For the love of art and Siouxsie Sioux Written by Robin Gaylard, Artist & Illustrator

Published on September 10, 2023

For the love of art and Siouxsie Sioux -

Dear Ipswich, I love you!

I moved to Ipswich in 1979 from Leiston. I had been at Lowestoft School of Art and when I mentioned to a born-and-bred-in Lowestoft person that I intended to move to the county town, he said: ‘What do you want to move there for? It’s the arse-end of the world.’

This inauspicious introduction to the town proved ill-informed. I needed a base for my self-employed illustrator business and my wife as a social worker. Ipswich provided a main line railway link to London and, at a pinch, a telephone line (at that time there was a three month wait for a GPO telephone – something to do with capacity at the local exchange – so I coughed up for a business line which was speedier. My first few years were pretty well used up with working on our Victorian semi, struggling to pay the mortgage, becoming foster parents and a whole lot more. We got on well with the people of Ipswich we met and settled in quickly.

Ipswich was well-known for being on the rock band circuit courtesy of the (then) Gaumont; Siouxsie & The Banshees, The Cure, The Clash all within our first few weeks in the town. At that time, the Gaumont was also a cinema and dance hall; it reverted to its original name ‘The Regent’ and continued to provide entertainment for us, as well as the Ipswich Film Theatre in King Street and The Wolsey Theatre.

Always diverse, slightly curmudgeonly with a grit and determination, an entrepreneurial flare, remarkable artistic heritage and creative present and future, Ipswich is a great place to live.

When we wandered around the Wet Dock, viewing the still-working flour mill, maltsters and animal feed silos, as well as the winding-down engineering firms; the smells were often repellant and fascinating. Across the expanse of water in the dock, there was imported timber stored on the Island and very few craft coming or going. We really had no idea that there would be such dramatic changes from about the mid-eighties with widespread closures and a sort of ‘desertification’ to mirror the three locked-up dockland churches. From Neptune Square in the 1990s, the university, major growth in marina pontoons and development of some of the Island – some ‘improvements’ better than others – the area round the northern quays was rebranded as ‘Ipswich Waterfront’.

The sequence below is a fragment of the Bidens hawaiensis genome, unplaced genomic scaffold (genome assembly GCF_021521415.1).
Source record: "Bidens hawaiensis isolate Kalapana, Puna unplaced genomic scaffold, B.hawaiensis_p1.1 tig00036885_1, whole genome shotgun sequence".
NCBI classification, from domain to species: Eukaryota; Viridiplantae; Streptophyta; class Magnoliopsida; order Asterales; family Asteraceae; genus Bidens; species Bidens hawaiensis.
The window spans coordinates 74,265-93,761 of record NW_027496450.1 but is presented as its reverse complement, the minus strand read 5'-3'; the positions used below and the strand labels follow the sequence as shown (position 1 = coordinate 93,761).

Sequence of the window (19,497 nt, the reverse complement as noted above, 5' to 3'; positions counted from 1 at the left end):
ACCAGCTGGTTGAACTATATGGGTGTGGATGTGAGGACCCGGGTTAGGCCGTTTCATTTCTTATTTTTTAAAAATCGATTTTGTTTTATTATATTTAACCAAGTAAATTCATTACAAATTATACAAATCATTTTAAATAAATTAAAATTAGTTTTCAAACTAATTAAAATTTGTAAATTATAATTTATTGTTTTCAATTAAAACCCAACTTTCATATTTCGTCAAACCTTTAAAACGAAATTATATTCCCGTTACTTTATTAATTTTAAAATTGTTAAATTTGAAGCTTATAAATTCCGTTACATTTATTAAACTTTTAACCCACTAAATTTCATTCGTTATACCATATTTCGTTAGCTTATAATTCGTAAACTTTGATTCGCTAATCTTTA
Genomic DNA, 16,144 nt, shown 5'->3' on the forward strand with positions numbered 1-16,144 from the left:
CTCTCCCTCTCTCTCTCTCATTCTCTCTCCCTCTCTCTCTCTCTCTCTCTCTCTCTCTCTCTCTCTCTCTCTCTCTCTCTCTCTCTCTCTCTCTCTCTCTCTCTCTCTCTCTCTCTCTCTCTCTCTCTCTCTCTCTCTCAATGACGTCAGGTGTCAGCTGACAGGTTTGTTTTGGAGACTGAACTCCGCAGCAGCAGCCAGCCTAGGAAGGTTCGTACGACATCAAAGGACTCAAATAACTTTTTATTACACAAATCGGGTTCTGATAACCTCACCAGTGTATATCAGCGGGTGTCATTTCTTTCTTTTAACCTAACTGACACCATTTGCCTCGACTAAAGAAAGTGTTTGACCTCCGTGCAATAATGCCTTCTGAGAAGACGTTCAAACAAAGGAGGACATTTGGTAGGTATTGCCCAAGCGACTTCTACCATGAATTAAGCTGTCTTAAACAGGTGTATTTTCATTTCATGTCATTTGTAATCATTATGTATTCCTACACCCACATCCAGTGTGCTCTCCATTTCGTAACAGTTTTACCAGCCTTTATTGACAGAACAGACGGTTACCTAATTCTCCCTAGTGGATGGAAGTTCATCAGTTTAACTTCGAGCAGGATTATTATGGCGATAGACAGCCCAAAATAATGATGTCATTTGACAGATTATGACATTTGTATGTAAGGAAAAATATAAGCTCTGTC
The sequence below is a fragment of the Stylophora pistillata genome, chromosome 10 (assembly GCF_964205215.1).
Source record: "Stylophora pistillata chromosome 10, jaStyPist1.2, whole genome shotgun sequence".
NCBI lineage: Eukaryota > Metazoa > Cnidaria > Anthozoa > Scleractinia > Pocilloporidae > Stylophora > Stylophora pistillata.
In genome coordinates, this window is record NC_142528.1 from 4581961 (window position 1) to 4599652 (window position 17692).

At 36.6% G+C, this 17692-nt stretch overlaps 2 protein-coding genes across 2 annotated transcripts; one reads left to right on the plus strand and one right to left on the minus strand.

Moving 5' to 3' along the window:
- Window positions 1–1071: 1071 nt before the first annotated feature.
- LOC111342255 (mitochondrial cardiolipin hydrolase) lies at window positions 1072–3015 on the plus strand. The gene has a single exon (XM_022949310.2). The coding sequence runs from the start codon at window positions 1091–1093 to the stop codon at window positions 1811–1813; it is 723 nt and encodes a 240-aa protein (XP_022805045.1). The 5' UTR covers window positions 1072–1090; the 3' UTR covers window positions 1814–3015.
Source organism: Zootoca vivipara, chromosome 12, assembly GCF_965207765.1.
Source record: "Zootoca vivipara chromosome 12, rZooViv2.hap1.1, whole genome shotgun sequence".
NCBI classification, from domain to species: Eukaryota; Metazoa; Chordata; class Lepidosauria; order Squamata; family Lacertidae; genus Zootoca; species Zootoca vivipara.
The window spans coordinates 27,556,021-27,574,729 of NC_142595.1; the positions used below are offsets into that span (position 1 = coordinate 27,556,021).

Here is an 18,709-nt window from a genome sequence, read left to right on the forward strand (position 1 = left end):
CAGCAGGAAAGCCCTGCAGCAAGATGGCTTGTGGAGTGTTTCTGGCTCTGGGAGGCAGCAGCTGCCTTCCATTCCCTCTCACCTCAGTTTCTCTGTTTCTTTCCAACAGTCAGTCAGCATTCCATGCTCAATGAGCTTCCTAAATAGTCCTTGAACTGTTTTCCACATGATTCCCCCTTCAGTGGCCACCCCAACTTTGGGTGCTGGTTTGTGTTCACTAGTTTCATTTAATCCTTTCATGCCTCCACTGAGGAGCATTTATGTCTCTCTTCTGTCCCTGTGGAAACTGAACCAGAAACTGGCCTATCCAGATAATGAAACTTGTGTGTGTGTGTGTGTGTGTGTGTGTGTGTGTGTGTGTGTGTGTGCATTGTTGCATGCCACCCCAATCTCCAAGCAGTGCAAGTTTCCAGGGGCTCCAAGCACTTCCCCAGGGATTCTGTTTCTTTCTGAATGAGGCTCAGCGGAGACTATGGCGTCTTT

Other parts of town boomed and busted to some extent, but the history of Ipswich only gradually became apparent. I’d always had questions in my mind about the shape of the town centre and various architectural and other features and it took a number of years of reading and joining The Ipswich Society, listening to the late Bob Maltster, to Keith Wade and other key figures to discover for myself the unique history of my adopted town. By chance I had landed in one of the most historic places on the planet and one where its present day inhabitants were often not particularly bothered about it. First the Romans cam and went. Then the Anglo-Saxons tracked their way up the Orwell from the sea with small settlements onshore. Eventually the first point at which the highway river could be crossed – a ford from around Turret Lane/Foundry Lane across to Great Whip Street in Over Stoke. Around the year 600, settlements coalesced around the crossing, which was close to the later site of Stoke Bridge, and the nucleus of the first Anglo-Saxon town grew with trading (local and international), industry (Ipswich Ware pottery, woven woollen cloth) becoming, perhaps most important of all, the crucible of the Angle-ish language. From the language of Shakespeare to the dominant way of communicating across the globe, it can all be traced back to Ipswich.

Ipswich comes from industrial, working-class roots with a relatively small number of the wealthy and powerful. These roots give rise to the present life and condition of the county town. More limited disposable income than the populous of Norwich, for example, informs the success or otherwise of the commercial life of the town. Ipswich has been slow to acknowledge its own historical importance. The Dark Ages really were just that until archeological discoveries from the 1970s onwards revealed the Anglo-Saxon origins of Ipswich – we still walk on the ancient street pattern of the town centre which is virtually unchanged over hundreds of years.

Ipswich is a fascinating and wonderful town. Even its refusal – or lack of confidence in itself – to embrace the town’s huge historical importance is at once mildly admirable and frustrating. We are more than the sum of our parts. As a sea port, Ipswich was always more cosmopolitan than many towns right up to today. Always diverse, slightly curmudgeonly with a grit and determination, an entrepreneurial flare, remarkable artistic heritage and creative present and future, Ipswich is a great place to live.

Robin Gaylard
Artist & Illustrator

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